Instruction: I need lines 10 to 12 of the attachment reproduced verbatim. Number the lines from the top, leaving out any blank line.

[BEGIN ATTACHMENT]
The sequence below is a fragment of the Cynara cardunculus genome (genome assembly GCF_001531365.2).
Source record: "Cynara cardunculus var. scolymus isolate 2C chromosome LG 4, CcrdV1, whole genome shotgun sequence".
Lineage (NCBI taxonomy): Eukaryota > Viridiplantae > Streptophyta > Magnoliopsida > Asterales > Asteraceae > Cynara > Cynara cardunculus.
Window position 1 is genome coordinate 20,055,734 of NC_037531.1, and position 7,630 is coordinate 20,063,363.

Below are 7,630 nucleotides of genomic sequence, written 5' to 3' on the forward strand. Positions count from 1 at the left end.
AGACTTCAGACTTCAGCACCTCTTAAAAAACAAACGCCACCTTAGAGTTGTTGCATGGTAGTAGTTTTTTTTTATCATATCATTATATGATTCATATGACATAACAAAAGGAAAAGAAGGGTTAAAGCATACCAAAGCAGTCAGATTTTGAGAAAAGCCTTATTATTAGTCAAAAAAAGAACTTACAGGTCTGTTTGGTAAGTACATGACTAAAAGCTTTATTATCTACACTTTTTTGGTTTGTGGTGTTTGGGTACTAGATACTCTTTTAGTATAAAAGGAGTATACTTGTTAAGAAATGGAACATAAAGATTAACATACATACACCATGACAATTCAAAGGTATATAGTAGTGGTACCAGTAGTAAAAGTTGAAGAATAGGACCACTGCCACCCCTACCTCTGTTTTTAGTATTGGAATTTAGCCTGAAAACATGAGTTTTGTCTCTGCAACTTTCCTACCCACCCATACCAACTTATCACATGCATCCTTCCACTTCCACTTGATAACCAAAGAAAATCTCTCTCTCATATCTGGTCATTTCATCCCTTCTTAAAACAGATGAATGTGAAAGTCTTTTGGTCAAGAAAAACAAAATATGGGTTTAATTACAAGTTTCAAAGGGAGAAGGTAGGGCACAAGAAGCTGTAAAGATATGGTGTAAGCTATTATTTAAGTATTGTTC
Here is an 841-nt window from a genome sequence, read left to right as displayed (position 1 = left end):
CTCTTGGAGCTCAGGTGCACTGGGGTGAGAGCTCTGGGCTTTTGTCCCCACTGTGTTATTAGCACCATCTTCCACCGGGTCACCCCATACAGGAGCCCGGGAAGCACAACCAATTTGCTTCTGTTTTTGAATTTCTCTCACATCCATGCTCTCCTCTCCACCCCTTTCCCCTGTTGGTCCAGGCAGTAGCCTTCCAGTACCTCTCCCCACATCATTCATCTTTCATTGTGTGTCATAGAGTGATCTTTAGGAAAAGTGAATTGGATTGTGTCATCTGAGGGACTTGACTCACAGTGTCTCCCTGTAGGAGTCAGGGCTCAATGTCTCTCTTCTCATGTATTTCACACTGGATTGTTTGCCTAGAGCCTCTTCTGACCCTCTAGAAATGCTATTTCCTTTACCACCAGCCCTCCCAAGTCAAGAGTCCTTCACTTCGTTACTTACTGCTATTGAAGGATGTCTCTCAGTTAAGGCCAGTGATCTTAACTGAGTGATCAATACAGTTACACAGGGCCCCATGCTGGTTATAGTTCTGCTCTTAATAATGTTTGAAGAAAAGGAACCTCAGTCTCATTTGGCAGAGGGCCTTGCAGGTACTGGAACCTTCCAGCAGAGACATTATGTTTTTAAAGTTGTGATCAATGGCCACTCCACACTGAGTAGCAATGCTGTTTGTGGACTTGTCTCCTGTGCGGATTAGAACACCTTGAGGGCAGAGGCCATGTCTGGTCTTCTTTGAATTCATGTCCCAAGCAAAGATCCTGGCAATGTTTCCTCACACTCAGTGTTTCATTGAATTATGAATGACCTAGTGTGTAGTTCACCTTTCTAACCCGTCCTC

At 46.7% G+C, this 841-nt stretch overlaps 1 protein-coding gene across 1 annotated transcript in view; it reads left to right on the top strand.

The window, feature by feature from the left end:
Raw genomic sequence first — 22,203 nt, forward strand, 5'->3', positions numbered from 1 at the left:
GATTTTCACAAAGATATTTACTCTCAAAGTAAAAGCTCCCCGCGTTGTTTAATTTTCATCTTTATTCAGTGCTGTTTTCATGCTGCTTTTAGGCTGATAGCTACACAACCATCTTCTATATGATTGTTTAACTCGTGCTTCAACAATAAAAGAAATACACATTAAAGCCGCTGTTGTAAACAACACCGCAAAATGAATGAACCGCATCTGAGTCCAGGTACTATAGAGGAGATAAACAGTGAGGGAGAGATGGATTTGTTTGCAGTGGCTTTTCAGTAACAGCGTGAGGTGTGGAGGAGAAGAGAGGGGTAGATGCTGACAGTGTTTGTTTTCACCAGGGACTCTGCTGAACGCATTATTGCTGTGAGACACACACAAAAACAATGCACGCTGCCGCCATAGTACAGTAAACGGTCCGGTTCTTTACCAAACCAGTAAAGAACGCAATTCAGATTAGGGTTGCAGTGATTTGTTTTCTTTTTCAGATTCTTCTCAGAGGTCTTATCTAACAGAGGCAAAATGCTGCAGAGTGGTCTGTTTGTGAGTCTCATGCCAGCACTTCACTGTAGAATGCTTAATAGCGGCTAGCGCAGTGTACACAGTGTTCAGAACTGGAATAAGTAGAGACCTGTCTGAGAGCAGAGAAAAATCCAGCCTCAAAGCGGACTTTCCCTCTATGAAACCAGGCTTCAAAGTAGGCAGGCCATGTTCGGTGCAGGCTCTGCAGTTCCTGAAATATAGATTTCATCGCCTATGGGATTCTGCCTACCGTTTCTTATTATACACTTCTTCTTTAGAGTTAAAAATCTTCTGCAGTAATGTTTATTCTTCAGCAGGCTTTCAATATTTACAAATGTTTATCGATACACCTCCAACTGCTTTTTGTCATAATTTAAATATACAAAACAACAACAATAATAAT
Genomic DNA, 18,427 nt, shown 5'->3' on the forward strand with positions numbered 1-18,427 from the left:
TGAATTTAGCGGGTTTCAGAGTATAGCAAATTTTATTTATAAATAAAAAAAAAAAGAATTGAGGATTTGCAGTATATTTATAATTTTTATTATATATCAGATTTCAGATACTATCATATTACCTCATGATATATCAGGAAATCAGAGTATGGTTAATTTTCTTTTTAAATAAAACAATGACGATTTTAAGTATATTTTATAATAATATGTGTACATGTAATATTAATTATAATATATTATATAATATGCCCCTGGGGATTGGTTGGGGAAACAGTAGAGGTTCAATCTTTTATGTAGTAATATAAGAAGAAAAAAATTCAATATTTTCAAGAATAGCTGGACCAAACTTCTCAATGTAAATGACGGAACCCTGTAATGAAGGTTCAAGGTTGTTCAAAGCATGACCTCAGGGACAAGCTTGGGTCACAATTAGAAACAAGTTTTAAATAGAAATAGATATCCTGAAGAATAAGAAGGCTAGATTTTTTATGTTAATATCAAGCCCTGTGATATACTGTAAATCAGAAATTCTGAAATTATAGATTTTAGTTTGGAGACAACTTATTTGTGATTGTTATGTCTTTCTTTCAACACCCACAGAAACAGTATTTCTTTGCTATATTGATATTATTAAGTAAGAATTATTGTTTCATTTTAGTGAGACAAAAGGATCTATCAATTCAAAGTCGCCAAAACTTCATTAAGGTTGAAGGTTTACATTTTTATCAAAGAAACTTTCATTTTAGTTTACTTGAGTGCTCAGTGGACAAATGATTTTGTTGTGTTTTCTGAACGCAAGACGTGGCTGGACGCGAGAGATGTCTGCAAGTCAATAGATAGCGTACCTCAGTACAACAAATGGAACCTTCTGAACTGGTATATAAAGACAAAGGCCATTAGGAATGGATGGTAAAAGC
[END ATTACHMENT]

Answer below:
The window, feature by feature from the left end:
Raw genomic sequence first — 22,203 nt, forward strand, 5'->3', positions numbered from 1 at the left:
GATTTTCACAAAGATATTTACTCTCAAAGTAAAAGCTCCCCGCGTTGTTTAATTTTCATCTTTATTCAGTGCTGTTTTCATGCTGCTTTTAGGCTGATAGCTACACAACCATCTTCTATATGATTGTTTAACTCGTGCTTCAACAATAAAAGAAATACACATTAAAGCCGCTGTTGTAAACAACACCGCAAAATGAATGAACCGCATCTGAGTCCAGGTACTATAGAGGAGATAAACAGTGAGGGAGAGATGGATTTGTTTGCAGTGGCTTTTCAGTAACAGCGTGAGGTGTGGAGGAGAAGAGAGGGGTAGATGCTGACAGTGTTTGTTTTCACCAGGGACTCTGCTGAACGCATTATTGCTGTGAGACACACACAAAAACAATGCACGCTGCCGCCATAGTACAGTAAACGGTCCGGTTCTTTACCAAACCAGTAAAGAACGCAATTCAGATTAGGGTTGCAGTGATTTGTTTTCTTTTTCAGATTCTTCTCAGAGGTCTTATCTAACAGAGGCAAAATGCTGCAGAGTGGTCTGTTTGTGAGTCTCATGCCAGCACTTCACTGTAGAATGCTTAATAGCGGCTAGCGCAGTGTACACAGTGTTCAGAACTGGAATAAGTAGAGACCTGTCTGAGAGCAGAGAAAAATCCAGCCTCAAAGCGGACTTTCCCTCTATGAAACCAGGCTTCAAAGTAGGCAGGCCATGTTCGGTGCAGGCTCTGCAGTTCCTGAAATATAGATTTCATCGCCTATGGGATTCTGCCTACCGTTTCTTATTATACACTTCTTCTTTAGAGTTAAAAATCTTCTGCAGTAATGTTTATTCTTCAGCAGGCTTTCAATATTTACAAATGTTTATCGATACACCTCCAACTGCTTTTTGTCATAATTTAAATATACAAAACAACAACAATAATAAT